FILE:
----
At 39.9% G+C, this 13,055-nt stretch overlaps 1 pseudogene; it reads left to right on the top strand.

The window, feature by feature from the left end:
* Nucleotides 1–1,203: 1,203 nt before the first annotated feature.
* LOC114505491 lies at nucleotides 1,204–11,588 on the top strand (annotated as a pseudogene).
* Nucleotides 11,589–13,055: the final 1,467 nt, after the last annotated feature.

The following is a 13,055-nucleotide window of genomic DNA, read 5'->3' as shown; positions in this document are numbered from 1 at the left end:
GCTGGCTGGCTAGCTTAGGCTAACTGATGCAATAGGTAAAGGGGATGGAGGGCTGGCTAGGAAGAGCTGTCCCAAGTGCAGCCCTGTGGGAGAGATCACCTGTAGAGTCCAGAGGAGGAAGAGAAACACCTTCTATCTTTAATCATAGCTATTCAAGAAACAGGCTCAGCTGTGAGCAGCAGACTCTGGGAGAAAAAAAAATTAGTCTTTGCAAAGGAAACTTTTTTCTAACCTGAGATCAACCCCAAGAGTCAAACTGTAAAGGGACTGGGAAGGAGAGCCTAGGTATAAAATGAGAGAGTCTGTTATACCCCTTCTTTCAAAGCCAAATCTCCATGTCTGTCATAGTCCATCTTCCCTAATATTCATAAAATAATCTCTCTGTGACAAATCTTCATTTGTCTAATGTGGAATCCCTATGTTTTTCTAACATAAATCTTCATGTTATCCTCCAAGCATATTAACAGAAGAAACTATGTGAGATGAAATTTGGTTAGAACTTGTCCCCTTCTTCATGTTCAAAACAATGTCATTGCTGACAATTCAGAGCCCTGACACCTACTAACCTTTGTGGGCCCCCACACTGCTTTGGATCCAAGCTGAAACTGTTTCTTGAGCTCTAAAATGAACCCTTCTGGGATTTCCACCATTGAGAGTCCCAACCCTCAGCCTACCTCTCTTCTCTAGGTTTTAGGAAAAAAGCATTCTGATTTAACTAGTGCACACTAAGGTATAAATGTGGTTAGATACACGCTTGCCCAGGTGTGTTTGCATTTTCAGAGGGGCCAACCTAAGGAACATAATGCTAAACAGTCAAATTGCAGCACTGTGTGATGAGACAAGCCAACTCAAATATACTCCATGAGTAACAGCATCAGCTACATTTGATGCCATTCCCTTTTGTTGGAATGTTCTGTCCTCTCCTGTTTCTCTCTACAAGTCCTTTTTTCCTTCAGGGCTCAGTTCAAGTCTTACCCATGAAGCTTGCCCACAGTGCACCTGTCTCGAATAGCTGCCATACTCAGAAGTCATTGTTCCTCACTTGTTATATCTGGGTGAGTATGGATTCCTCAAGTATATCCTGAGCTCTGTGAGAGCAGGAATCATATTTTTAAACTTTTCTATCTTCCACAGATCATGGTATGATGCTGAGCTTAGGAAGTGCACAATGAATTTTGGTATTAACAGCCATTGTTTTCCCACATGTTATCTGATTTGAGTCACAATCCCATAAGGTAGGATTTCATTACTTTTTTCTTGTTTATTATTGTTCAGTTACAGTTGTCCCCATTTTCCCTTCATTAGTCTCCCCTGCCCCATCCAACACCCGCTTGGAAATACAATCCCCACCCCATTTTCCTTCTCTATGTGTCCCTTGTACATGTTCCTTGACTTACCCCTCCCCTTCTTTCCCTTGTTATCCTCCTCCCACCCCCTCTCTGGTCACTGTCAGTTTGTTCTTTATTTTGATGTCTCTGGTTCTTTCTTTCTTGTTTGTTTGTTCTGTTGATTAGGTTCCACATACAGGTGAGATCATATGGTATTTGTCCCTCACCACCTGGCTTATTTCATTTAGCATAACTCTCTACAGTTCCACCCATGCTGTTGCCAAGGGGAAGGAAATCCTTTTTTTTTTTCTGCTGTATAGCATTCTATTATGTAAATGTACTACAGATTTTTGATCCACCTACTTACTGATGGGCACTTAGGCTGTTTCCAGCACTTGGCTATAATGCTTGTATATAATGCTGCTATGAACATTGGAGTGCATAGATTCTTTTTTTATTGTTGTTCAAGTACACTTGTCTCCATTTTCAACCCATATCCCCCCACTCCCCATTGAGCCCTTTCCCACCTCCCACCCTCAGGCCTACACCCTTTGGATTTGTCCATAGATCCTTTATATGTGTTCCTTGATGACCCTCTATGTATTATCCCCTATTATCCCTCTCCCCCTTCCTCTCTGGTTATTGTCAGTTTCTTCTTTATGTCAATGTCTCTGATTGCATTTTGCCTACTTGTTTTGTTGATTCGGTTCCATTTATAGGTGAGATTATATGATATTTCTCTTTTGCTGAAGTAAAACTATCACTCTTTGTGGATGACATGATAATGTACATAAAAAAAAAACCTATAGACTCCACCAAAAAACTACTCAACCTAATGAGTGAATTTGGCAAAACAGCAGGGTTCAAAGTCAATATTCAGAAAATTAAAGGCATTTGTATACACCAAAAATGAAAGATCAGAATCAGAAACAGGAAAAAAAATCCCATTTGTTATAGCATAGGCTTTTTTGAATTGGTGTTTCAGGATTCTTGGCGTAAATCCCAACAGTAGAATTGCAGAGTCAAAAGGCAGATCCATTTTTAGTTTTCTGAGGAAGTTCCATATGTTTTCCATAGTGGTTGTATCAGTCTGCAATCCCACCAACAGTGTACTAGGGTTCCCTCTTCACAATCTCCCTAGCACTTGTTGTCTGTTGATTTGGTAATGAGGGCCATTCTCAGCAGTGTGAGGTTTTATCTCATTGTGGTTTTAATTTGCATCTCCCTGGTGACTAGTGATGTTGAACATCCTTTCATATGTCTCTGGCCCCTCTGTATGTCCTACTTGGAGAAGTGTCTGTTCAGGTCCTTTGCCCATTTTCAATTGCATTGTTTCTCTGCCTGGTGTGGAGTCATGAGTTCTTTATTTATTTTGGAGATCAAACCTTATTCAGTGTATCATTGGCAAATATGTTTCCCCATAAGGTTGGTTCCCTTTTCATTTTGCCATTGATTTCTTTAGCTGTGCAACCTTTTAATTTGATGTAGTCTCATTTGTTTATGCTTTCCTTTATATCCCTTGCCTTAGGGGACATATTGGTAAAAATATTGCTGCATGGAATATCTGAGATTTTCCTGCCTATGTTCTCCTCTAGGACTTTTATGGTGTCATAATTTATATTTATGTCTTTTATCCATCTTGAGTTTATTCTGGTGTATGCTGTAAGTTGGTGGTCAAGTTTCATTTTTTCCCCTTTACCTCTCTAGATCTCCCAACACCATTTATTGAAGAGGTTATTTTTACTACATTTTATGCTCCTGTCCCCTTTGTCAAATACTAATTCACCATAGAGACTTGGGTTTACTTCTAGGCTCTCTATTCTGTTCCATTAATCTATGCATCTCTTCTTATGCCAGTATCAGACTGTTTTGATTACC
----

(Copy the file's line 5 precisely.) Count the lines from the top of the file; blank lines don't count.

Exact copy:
* Nucleotides 11,589–13,055: the final 1,467 nt, after the last annotated feature.